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Manchin Is Dems’ Secret Santa
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Manchin Is Dems’ Secret Santa

Build Back Better, on hold for the time being, would have been a net loser for Democrats nationally.

Joe Manchin has done Democrats a massive political favor. While there won’t be any ticker-tape parades for the senator from West Virginia, you can bet that lots of folks on the blue team from the White House and Congress are quietly happy to be done with Build Back Better for the time being.

Washington so often conflates politics and policy. Partisans tend to assume that the policies they like are popular. This is true because they live in bubbles where everybody agrees. This is also true because they, against lots of evidence to the contrary, tend to think of themselves as being smart.

Such was the case in the previous presidential administration with repealing Obamacare. Republicans had been huffing bad polls for the Affordable Care Act since before it passed in 2010 like stoners cracking whip-its at a Rusted Root show. But they read the polls wrong. A substantial chunk of the opposition had been from the left, where many felt the new entitlement was too stingy. When it came time to repeal the law in 2017, Republicans realized that the dissatisfied majority was useless. There was no consensus, even among the GOP, on what to put in Obamacare’s place.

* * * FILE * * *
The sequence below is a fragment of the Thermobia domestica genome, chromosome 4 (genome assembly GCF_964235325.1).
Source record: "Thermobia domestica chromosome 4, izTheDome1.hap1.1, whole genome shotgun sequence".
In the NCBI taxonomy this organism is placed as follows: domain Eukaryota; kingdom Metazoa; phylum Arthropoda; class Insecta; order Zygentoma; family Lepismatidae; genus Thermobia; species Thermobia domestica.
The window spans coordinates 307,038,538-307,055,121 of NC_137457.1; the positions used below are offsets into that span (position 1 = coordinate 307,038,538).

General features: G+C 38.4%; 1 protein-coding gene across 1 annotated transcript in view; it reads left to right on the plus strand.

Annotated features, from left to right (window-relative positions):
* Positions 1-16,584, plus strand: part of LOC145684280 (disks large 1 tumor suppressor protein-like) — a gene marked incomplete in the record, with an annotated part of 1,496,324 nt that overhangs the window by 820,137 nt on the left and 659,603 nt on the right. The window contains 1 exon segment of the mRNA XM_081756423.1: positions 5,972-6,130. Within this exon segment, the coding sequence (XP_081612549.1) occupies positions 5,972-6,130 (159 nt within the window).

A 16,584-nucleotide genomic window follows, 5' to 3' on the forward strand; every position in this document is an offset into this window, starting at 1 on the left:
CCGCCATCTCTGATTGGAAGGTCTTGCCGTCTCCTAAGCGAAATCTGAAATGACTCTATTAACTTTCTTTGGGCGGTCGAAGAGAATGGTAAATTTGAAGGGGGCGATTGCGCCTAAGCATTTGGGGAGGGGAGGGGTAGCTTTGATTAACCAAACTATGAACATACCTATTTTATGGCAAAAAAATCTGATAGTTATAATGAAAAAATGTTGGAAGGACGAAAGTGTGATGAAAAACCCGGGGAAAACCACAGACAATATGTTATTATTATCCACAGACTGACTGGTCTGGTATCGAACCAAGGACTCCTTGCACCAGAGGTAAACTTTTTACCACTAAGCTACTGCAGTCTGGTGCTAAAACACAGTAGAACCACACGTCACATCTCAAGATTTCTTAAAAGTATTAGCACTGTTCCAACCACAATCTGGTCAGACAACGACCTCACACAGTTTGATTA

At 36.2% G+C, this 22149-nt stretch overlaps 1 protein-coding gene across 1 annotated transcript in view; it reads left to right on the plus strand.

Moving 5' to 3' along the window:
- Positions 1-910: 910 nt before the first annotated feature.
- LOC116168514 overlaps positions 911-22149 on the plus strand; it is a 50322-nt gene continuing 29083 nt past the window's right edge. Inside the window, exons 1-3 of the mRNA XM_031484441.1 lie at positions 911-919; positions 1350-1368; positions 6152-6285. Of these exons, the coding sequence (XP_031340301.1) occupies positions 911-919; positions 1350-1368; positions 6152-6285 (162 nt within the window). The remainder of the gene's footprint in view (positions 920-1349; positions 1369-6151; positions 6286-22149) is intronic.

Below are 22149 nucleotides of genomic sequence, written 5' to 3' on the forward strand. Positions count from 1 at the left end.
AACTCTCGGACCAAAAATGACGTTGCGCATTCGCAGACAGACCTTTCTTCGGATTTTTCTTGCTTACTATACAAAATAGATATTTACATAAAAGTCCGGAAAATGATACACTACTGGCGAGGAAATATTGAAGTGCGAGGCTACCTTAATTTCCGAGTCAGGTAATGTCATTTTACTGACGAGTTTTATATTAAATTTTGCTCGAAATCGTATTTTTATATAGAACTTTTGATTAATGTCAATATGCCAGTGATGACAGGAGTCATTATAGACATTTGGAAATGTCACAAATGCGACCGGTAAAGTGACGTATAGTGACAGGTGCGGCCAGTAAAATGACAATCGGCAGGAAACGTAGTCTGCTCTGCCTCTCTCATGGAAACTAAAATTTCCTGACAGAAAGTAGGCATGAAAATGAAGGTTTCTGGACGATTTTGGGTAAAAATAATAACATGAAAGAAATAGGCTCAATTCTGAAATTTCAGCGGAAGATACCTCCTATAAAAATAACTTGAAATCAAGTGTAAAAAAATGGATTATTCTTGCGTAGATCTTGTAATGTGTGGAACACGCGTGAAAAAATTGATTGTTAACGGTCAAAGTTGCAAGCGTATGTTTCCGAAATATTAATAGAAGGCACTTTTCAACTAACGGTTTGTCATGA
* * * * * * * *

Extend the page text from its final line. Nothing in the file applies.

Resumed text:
The solution was avoidance. Republicans announced that they would go for a fake repeal of the law in 2017, apply the hypothetical savings to the tax cut they were far more interested in passing, and then return in a few years to actually repeal and replace the benefits. It was a shoddy budgetary trick and the height of irresponsibility for a party that had spent seven years promising to repeal the law without ever settling on a replacement.